Despite blustery winds and a cold drizzle, more than 20 volunteers showed up at the Duke Campus Farm’s community work day on Sunday to help its student crew seed parsley plants, harvest tomatoes and thin beets.
The Duke Campus Farm, which was founded by Duke undergraduates in 2010, is a one-acre property worked by four staff members, 12 student crew members and many more community and student volunteers. The farm provides produce to Duke Dining facilities, and it is the hub of a Community Supported Agriculture program that provides community members with boxes of fresh food.
Throughout the fall semester, the farm holds community work days from 3 p.m. until 5 p.m. on Thursdays and Sundays. Assistant program manager Emily McGinty emphasized that these work days are open to anyone, and no Duke ID or other kind of ID is necessary.
“We are your campus farm. Our time is your time,” McGinty said.
She added that the farm is part of pre-departure programming for many DukeEngage programs, including those that travel to Portland and Rwanda.
For example, when The Chronicle visited the farm on Sunday, students from the DukeEngage guiDE program were volunteering. Before DukeEngage students work with their nonprofit partners, the farm acts as their “testing ground” for different questions that might arise in their programs.
A hub for curricular and co-curricular student opportunities, the farm is the site for various academic experiences such as those through Duke Immerse and Bass Connections, according to the farm’s website.
First-years Vaneesha Patel and Sarah Kelso came to their first work day on Sunday. They said that they learned about the farm through their Introduction to Environmental Sciences and Policy course, which currently offers students extra credit for attending a community work day. Kelso and Patel are both prospective environmental science majors, and both plan on returning to the farm.
Saskia Cornes, assistant professor of the practice at the John Hope Franklin Humanities Institute, said the farm’s commercial production and academic offerings have increased in scope and scale since she was hired as the farm’s program director in 2014.
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Cornes helped the farm size increase from half an acre to a full acre, she said, and she has added two additional full-time staff members and ten more student crew members.
The farm’s four full-time staff members work to keep the farm student-led by trying to “solicit, incorporate and uplift students voices in figuring out what kind of programming [they] should run,” Cornes said.
She said that the farm has a “pretty horizontal structure,” and the staff wouldn’t be able to keep it running without volunteers and student crew members, who work eight to 10 hours per week.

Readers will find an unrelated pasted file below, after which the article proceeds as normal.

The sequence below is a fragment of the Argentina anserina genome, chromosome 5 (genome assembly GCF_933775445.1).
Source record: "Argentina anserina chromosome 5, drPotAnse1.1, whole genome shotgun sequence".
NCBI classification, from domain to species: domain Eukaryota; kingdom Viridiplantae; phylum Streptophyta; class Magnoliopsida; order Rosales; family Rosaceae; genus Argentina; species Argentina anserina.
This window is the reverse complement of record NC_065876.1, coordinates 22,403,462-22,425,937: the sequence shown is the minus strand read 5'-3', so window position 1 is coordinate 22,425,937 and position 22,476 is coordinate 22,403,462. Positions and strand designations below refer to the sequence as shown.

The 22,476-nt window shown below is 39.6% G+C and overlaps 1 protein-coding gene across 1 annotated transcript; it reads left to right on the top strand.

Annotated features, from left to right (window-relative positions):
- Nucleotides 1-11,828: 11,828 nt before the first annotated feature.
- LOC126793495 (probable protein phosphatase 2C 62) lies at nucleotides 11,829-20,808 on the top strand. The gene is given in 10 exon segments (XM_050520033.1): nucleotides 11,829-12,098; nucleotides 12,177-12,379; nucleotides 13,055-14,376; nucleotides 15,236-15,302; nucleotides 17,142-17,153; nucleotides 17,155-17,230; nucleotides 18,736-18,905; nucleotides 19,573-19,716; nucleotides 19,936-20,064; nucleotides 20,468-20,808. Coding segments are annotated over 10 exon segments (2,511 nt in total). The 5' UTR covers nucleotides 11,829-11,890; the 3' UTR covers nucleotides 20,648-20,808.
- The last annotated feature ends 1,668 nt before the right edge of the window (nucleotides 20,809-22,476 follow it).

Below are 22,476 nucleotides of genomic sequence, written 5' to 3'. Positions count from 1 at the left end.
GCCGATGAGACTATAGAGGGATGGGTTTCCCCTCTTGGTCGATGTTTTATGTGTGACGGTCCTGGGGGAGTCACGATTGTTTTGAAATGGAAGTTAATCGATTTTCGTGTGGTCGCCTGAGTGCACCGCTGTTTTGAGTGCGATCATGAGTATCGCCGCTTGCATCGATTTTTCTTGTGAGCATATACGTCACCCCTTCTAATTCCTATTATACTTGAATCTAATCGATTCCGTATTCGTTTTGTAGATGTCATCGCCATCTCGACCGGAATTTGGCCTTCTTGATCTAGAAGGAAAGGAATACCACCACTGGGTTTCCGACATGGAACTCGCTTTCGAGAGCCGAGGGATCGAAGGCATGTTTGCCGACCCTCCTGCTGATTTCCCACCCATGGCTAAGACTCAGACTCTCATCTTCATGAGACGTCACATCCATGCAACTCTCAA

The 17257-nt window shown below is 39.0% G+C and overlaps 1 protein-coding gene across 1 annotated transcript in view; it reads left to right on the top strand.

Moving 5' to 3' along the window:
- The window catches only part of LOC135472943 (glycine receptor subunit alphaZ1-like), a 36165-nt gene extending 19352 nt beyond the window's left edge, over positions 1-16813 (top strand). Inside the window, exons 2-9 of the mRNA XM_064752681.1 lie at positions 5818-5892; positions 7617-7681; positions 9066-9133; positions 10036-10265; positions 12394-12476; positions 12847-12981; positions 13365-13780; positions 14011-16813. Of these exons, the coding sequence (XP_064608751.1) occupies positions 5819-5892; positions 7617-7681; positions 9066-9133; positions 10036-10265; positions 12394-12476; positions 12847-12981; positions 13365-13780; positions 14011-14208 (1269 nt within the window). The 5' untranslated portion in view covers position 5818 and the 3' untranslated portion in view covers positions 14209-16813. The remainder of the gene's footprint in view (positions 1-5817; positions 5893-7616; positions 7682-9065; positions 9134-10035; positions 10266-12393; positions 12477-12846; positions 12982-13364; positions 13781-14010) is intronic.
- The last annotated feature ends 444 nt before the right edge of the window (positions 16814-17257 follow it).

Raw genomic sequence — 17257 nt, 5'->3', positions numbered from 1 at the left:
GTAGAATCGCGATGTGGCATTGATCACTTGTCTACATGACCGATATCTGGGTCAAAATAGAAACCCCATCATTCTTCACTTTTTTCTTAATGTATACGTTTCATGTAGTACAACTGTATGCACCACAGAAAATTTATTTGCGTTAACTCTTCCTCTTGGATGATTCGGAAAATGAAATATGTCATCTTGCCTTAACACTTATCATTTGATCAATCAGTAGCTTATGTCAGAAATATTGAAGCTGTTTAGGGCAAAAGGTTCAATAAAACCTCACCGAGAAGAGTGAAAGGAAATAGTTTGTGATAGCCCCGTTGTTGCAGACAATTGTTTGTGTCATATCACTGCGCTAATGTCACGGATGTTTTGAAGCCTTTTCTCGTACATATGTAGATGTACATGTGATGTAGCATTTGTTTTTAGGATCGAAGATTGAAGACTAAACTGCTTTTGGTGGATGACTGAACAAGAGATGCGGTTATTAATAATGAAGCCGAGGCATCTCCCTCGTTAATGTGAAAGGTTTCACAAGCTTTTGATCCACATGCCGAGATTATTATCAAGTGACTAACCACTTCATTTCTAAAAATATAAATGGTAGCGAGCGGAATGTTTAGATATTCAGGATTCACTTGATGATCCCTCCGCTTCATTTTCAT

Crew member Emily McNamara, a master’s student at the Nicholas School of the Environment, said that the Farm is important to her because she enjoys “being able to get a bit of reprieve from the academic setting and come out here to a more natural space,” as well as meeting the students and community members who show up at the work days.
Cornes has also encouraged the creation of academic connections, through both coursework and research collaborations, to ensure that the farm supports the University’s mission of educating students.
Many groups who work toward improving the food system tend to emphasize changes in individual behavior because “everybody eats,” McGinty elaborated. The Campus Farm, however, tries to go beyond that perspective by focusing on more intellectually rigorous concepts in its course engagement.
Students attend Duke to be “armed as literate leaders in all kinds of systems,” McGinty said, so they should include food systems in that paradigm.
The farm is a place that is “important not only for the nutritious food it grows but also for the cultivation of knowledge and thought on our food systems” junior Kendall Jeffreys, a first-time crew member and communications intern at the farm who participated in the Food Studies DukeImmerse program last year, wrote in an email.
The Farm is one of around 100 such programs at liberal arts campuses around the country, according to Cornes.
Field work isn’t the only focus—the farm currently displays a copy of a mural created as part of a course co-taught by Durham artist Cornelio Campos, McGinty said.
During the course called Farmworkers in North Carolina, Duke students visited the farm and a variety of other sites in Durham to conduct research for the mural. The piece contains symbolism of the histories of Native American, black and Hispanic communities in North Carolina as they relate to agriculture. The original resides at the Rubenstein Arts Center.